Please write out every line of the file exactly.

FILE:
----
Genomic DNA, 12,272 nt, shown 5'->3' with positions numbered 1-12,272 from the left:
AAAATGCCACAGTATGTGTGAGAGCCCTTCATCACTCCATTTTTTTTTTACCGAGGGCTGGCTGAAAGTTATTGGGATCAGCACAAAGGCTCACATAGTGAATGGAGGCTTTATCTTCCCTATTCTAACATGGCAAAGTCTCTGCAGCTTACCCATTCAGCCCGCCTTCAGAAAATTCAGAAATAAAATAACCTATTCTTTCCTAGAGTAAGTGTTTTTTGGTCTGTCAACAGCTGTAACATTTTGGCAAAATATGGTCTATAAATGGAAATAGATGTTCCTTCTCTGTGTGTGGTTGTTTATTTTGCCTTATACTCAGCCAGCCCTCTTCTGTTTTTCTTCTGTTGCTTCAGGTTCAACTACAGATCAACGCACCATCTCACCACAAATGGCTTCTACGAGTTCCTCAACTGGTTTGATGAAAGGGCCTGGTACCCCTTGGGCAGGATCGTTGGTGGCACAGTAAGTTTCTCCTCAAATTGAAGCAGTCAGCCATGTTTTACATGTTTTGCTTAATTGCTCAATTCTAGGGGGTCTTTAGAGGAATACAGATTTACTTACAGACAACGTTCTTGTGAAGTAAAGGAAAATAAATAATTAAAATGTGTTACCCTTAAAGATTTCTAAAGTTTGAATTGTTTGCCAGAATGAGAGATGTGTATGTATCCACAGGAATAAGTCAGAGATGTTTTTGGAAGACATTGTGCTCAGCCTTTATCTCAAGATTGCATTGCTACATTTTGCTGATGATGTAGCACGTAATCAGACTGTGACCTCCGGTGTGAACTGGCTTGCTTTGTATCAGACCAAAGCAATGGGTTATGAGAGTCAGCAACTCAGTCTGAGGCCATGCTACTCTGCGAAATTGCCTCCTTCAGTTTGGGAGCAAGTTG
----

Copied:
Genomic DNA, 12,272 nt, shown 5'->3' with positions numbered 1-12,272 from the left:
AAAATGCCACAGTATGTGTGAGAGCCCTTCATCACTCCATTTTTTTTTTACCGAGGGCTGGCTGAAAGTTATTGGGATCAGCACAAAGGCTCACATAGTGAATGGAGGCTTTATCTTCCCTATTCTAACATGGCAAAGTCTCTGCAGCTTACCCATTCAGCCCGCCTTCAGAAAATTCAGAAATAAAATAACCTATTCTTTCCTAGAGTAAGTGTTTTTTGGTCTGTCAACAGCTGTAACATTTTGGCAAAATATGGTCTATAAATGGAAATAGATGTTCCTTCTCTGTGTGTGGTTGTTTATTTTGCCTTATACTCAGCCAGCCCTCTTCTGTTTTTCTTCTGTTGCTTCAGGTTCAACTACAGATCAACGCACCATCTCACCACAAATGGCTTCTACGAGTTCCTCAACTGGTTTGATGAAAGGGCCTGGTACCCCTTGGGCAGGATCGTTGGTGGCACAGTAAGTTTCTCCTCAAATTGAAGCAGTCAGCCATGTTTTACATGTTTTGCTTAATTGCTCAATTCTAGGGGGTCTTTAGAGGAATACAGATTTACTTACAGACAACGTTCTTGTGAAGTAAAGGAAAATAAATAATTAAAATGTGTTACCCTTAAAGATTTCTAAAGTTTGAATTGTTTGCCAGAATGAGAGATGTGTATGTATCCACAGGAATAAGTCAGAGATGTTTTTGGAAGACATTGTGCTCAGCCTTTATCTCAAGATTGCATTGCTACATTTTGCTGATGATGTAGCACGTAATCAGACTGTGACCTCCGGTGTGAACTGGCTTGCTTTGTATCAGACCAAAGCAATGGGTTATGAGAGTCAGCAACTCAGTCTGAGGCCATGCTACTCTGCGAAATTGCCTCCTTCAGTTTGGGAGCAAGTTG